- Author: Dan Macon
Since I haven't posted an update to my Livestock Guardian Dog Journal for four months, I thought an update on this project might be timely! We've been training a new dog to work during lambing (with some interesting observations about behavior). We've trained the new dog to respect 3-wire temporary fencing (as opposed to electro-net). And we've been collecting GPS and trail camera data on predator interactions. Lots to report!
GPS Collaring / Remote Sensing Project
We have been putting GPS sensors on two livestock guardian dogs that are with a flock of 82 sheep (bred ewes and open yearling ewes) west of Auburn. One of these dogs is a 10-year-old Anatolian shepherd neutered male; the other is a 2-year-old Anatolian x Maremma intact male. These collars record location every 5 minutes. We've also deployed seven trail cameras on the parameter of the sheep paddock to document wildlife, domestic animal and human activity in the proximity of the sheep. Our hope is that when we compare the time stamp on photos with the GPS locations of the dogs, we'll begin to understand what kinds of interactions the dogs have with predators and non-predators.
The habitat where the sheep are grazing is foothill oak woodland and open grassland. To date, the cameras have detected coyotes, foxes, deer, jackrabbits, skunks, raccoons, owls, and small birds - along with domestic dogs, walking/jogging/cycling humans and horseback riders. We're in the process of going through the GPS data to determine what the dogs were doing when these animals and people showed up in the cameras. Here are a few of the most interesting photos:
Learning to be a Lambing Dog
Our oldest dog, Reno, has been an outstanding dog at lambing. He keeps his distance from lambing ewes, is very patient with rambunctious lambs, and keeps afterbirth cleaned up (which can attract scavengers and predators). Since he's ten years old, we decided we need to try 2-year-old Bodie with the lambing ewes this year. We also hoped that Reno would teach him manners and respect - Bodie is still a bit immature behaviorally.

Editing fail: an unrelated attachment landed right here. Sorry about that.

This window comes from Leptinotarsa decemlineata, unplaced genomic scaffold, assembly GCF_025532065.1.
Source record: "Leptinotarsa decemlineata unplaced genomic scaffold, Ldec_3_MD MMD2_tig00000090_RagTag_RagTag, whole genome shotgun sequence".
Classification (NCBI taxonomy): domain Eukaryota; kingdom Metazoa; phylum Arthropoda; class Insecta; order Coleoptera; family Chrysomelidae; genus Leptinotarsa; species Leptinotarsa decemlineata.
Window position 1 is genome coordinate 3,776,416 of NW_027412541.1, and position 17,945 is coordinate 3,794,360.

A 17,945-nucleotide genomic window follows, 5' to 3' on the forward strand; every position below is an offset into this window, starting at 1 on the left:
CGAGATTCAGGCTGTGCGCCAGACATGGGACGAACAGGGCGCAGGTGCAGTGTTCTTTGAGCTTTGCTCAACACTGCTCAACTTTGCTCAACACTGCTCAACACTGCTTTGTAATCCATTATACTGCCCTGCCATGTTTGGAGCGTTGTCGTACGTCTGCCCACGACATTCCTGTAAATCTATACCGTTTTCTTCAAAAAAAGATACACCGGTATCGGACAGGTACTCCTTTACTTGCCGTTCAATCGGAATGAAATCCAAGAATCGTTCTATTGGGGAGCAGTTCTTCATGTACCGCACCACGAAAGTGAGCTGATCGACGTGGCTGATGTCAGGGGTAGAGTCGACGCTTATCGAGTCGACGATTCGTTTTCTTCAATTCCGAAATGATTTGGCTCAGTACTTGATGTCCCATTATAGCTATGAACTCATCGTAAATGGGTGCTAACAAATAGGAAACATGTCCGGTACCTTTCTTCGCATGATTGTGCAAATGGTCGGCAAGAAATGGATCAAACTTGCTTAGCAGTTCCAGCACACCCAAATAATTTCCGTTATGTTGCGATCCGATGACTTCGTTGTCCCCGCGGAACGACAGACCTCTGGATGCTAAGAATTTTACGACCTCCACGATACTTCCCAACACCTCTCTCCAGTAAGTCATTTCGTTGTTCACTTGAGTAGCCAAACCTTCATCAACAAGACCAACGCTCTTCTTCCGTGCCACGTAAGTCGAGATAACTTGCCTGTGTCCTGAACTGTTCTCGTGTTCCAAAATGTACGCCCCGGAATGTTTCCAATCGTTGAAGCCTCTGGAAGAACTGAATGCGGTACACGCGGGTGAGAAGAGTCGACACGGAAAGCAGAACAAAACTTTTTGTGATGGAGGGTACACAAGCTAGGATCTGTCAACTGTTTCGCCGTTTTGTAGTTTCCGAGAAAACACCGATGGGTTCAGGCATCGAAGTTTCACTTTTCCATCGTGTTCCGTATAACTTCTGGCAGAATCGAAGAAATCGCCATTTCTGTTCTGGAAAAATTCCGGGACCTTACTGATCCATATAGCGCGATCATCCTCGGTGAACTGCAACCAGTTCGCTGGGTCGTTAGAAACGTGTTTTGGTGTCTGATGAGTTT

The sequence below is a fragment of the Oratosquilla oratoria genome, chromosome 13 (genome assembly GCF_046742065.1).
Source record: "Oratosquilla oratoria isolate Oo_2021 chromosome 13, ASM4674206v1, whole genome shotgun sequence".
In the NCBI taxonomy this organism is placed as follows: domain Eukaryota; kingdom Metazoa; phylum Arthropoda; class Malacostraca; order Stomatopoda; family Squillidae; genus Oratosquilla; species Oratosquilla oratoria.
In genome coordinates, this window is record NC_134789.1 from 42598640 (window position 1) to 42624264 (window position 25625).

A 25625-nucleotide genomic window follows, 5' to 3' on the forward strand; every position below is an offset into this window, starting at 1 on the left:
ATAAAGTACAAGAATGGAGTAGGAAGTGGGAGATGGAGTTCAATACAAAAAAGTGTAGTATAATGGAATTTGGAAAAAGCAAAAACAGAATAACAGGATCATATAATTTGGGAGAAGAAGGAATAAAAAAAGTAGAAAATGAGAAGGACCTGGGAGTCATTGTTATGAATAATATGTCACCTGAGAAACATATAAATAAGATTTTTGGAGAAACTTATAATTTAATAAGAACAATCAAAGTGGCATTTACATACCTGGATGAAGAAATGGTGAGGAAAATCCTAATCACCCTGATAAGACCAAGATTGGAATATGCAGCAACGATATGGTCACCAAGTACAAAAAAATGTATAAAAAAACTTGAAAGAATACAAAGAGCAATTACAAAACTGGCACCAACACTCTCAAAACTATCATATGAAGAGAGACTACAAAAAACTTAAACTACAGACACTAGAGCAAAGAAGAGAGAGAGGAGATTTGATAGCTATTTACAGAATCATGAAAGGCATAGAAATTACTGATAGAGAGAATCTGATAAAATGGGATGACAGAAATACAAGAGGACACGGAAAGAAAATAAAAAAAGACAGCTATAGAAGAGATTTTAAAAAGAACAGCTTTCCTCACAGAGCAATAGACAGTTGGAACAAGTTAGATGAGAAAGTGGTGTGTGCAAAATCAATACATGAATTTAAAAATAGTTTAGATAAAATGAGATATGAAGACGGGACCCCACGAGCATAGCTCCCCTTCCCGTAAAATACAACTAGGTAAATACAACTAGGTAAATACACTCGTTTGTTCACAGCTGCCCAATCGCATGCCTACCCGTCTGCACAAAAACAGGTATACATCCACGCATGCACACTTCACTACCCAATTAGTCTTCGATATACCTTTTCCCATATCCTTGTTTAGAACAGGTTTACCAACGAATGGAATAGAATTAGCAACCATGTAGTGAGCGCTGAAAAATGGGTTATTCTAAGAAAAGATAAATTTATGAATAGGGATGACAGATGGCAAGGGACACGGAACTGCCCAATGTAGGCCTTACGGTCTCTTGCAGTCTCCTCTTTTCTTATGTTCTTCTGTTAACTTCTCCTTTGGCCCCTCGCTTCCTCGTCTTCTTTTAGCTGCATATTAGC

Our first lamb was born on February 22, and I was fortunate to arrive shortly after the birth. As has been typical, Reno was lying about 20 yards away from the ewe and lamb. Bodie met me at the pasture fence well away from them. After I had been there about 10 minutes watching the new lamb, Bodie joined us. I shot video of his interaction with the ewe and with Reno - you can view it at this link:
Training a New Lambing Dog (YouTube)
I suspect that some of Reno's protectiveness has to do with his love for eating afterbirth! That said, in the weeks since this interaction, Reno has enforced Bodie's respect for the sheep even when there isn't afterbirth available. And Bodie seems to have matured. He's more respectful of the sheep, less rambuctious in his behavior, and a better guardian dog in general.
Developing an LGD Puppy
Finally, an update on the Pyrenees x Akbash puppy we picked up in September. Elko is going to be a big dog - he's already as big as Bodie. Since pulling the rams from the flock in November, Elko has been with the rams learning manners. For several months, we kept him with Reno (which also helped on the manners front). Since we moved Reno to the lambing flock, Elko has been on his own. He's still definitely a puppy - we're not expecting him to provide much protection at this point, but he is learning to stay with his sheep.
Several weeks ago, we tried an experiment using a different type of fencing. We have found that most of our dogs will stay in 42-inch electro-net. However, we wanted to try training the sheep (and the dogs) to 3-strand poly-wire fencing. I installed a short stretch of fence at our home place and have watched Elko check it out and decide to stay on the proper side. Success!
Here's a relatively recent photo of Elko:
Stay tuned for more information on these topics! And just a note: last week, Reno became lame on a back leg. Our small animal veterinarian thinks he probably tore his ACL. At the moment, he's recuperating in the barn and watching over a trio of very annoying bottle lambs. Given the seriousness of his injury, he's probably permanently retired. He's been a great dog!